Escalating its two-year battle with Suffolk County over the county housing most of Suffolk's homeless sex offenders in a trailer at the county jail, the Riverhead town board passed strict legislation putting most of the town's residential properties off-limits to those offenders.
After a public hearing at a sparsely attended town board meeting Wednesday, Supervisor Sean Walter said the resolution would be voted on immediately - rather than waiting the customary two weeks for written comment - because it had to be on the books before the county took any further action to place homeless sex offenders in Riverhead.
Under the new town law, sex offenders are not permitted to live within a quarter-mile of any school, day care center, library, day camp, park, beach or playground.
It does not apply to registered sex offenders who moved to Riverhead before October 2005, or those who met less stringent residency limits - living beyond 1,000 feet of a school or 500 feet of a park, beach or playground - before the law was passed.
A landlord who illegally rents space to a registered sex offender can be fined $2,500, and faces an additional fine of $2,500 and six months imprisonment for a second offense.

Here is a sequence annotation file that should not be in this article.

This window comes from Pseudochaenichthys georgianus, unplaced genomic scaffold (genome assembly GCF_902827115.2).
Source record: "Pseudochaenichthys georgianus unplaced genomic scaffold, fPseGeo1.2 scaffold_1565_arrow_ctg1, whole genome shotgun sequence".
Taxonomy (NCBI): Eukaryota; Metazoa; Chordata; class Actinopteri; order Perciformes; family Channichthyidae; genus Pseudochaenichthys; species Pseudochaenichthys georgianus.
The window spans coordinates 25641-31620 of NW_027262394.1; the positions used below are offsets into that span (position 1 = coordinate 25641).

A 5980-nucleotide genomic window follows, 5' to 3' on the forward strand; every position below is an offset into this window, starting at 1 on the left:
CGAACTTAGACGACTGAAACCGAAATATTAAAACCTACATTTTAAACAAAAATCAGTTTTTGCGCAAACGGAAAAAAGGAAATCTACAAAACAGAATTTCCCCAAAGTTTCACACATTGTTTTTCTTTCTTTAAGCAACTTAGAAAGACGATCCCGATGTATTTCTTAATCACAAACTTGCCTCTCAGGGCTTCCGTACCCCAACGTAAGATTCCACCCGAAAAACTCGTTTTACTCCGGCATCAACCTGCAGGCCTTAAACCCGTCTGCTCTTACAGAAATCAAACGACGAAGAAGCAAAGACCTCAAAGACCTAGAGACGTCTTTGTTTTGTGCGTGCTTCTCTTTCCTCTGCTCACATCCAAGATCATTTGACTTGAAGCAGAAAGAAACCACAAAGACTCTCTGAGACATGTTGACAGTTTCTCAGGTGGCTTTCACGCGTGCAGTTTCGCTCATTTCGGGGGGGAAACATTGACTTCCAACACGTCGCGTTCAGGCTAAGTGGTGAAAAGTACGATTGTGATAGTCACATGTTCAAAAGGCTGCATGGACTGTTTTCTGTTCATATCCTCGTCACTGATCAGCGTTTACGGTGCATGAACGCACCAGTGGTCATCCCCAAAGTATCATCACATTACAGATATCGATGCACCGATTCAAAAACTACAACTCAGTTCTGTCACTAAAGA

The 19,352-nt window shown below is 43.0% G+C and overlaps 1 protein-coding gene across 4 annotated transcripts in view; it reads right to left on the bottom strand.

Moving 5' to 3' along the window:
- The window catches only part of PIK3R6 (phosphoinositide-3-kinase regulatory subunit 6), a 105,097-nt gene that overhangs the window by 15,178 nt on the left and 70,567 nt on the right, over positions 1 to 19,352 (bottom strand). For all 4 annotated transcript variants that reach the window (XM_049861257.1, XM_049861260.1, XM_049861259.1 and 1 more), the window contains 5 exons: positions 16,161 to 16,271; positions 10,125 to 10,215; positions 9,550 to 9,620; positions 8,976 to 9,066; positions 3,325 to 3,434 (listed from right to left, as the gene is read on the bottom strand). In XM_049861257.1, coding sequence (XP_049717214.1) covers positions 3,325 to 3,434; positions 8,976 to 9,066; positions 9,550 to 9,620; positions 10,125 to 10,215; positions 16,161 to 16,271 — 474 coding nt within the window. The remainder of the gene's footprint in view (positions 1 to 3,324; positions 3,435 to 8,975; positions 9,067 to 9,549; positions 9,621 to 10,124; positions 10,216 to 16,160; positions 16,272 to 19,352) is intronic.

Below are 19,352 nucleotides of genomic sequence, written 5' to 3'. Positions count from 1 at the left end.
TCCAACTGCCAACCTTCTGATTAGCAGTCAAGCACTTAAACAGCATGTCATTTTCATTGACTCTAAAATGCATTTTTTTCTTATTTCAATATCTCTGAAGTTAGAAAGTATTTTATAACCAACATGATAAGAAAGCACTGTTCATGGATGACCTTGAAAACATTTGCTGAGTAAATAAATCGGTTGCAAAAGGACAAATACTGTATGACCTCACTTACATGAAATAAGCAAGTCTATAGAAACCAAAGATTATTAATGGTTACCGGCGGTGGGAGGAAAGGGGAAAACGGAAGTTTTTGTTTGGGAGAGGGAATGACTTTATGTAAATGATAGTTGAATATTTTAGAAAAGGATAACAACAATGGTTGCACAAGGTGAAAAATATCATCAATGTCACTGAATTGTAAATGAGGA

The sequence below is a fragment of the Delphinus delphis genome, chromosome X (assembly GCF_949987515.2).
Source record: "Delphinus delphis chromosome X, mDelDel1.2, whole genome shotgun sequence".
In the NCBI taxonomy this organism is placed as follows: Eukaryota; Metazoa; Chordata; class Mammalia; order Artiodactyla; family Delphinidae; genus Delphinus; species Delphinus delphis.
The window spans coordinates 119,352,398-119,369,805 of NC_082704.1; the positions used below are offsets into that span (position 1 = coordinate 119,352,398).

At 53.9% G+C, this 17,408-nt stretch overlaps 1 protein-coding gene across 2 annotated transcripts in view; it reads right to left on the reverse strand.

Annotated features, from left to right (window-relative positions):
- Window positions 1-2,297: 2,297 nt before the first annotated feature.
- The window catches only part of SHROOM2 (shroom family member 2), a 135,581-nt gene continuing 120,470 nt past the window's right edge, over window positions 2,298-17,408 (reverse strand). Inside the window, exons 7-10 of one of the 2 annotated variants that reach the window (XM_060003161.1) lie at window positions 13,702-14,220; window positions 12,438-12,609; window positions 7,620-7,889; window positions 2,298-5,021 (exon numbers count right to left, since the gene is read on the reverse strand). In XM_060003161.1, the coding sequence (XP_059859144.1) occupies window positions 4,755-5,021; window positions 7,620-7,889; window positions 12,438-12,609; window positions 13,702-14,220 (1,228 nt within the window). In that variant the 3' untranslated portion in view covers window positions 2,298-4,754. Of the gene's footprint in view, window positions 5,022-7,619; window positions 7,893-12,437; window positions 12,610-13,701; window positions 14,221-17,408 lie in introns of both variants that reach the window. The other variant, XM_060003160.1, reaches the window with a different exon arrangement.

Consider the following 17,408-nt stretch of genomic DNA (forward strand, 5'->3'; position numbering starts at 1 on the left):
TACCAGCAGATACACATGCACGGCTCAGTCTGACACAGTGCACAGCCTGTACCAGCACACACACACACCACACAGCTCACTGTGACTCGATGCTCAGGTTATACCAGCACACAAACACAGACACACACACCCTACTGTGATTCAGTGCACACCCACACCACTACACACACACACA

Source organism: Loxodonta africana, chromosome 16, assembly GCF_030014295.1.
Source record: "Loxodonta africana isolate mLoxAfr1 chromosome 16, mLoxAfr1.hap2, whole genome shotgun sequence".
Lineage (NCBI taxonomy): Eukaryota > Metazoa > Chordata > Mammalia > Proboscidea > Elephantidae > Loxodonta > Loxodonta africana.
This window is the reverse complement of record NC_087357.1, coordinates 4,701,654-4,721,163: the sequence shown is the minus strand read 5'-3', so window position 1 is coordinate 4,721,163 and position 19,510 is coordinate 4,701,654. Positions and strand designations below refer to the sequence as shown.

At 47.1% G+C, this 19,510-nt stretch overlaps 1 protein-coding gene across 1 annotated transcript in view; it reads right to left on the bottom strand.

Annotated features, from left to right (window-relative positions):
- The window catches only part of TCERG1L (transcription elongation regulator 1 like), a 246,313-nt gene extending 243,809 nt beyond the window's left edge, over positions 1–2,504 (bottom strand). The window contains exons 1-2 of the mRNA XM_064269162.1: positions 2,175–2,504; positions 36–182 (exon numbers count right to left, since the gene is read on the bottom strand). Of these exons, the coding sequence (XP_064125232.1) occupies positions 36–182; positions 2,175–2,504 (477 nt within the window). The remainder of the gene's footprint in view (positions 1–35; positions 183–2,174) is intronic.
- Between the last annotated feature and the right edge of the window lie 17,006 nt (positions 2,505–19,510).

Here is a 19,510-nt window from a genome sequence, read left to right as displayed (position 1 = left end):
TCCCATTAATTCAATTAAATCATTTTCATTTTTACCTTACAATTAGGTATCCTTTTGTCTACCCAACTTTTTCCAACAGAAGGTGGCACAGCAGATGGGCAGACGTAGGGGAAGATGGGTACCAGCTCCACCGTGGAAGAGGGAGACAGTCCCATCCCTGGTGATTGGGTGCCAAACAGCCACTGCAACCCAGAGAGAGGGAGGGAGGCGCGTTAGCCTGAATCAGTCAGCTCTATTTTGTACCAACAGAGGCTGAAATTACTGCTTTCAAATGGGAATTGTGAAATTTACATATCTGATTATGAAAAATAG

If a registered sex offender stays in a Riverhead hotel or motel, the management must notify every guest in writing, each day, that a sex offender is staying there.
Riverhead has been feuding with the county over housing homeless sex offenders for two years, ever since Suffolk - saying it had no other options - moved about 20 of them to a trailer on the grounds of the county jail, a trailer that had beds but no shower or any cooking facilities.
Because the men had served their sentences, there was no legal way for the county to keep them confined on the jail property.
County officials say Riverhead's new law is invalid, because the town cannot restrict the actions of a higher level of government and because some of the banned areas are outside the town line.
For several months, Suffolk has been looking for alternate housing for the 20 to 30 homeless registered sex offenders who seek emergency housing each night. By law, they cannot be turned away.
"This kind of law, like others proceeding it, creates homeless sex offenders," Suffolk County director of Probation John Desmond said in a prepared statement. "It has the obvious effect of preventing sex offenders from living anywhere in town unless they buy a house."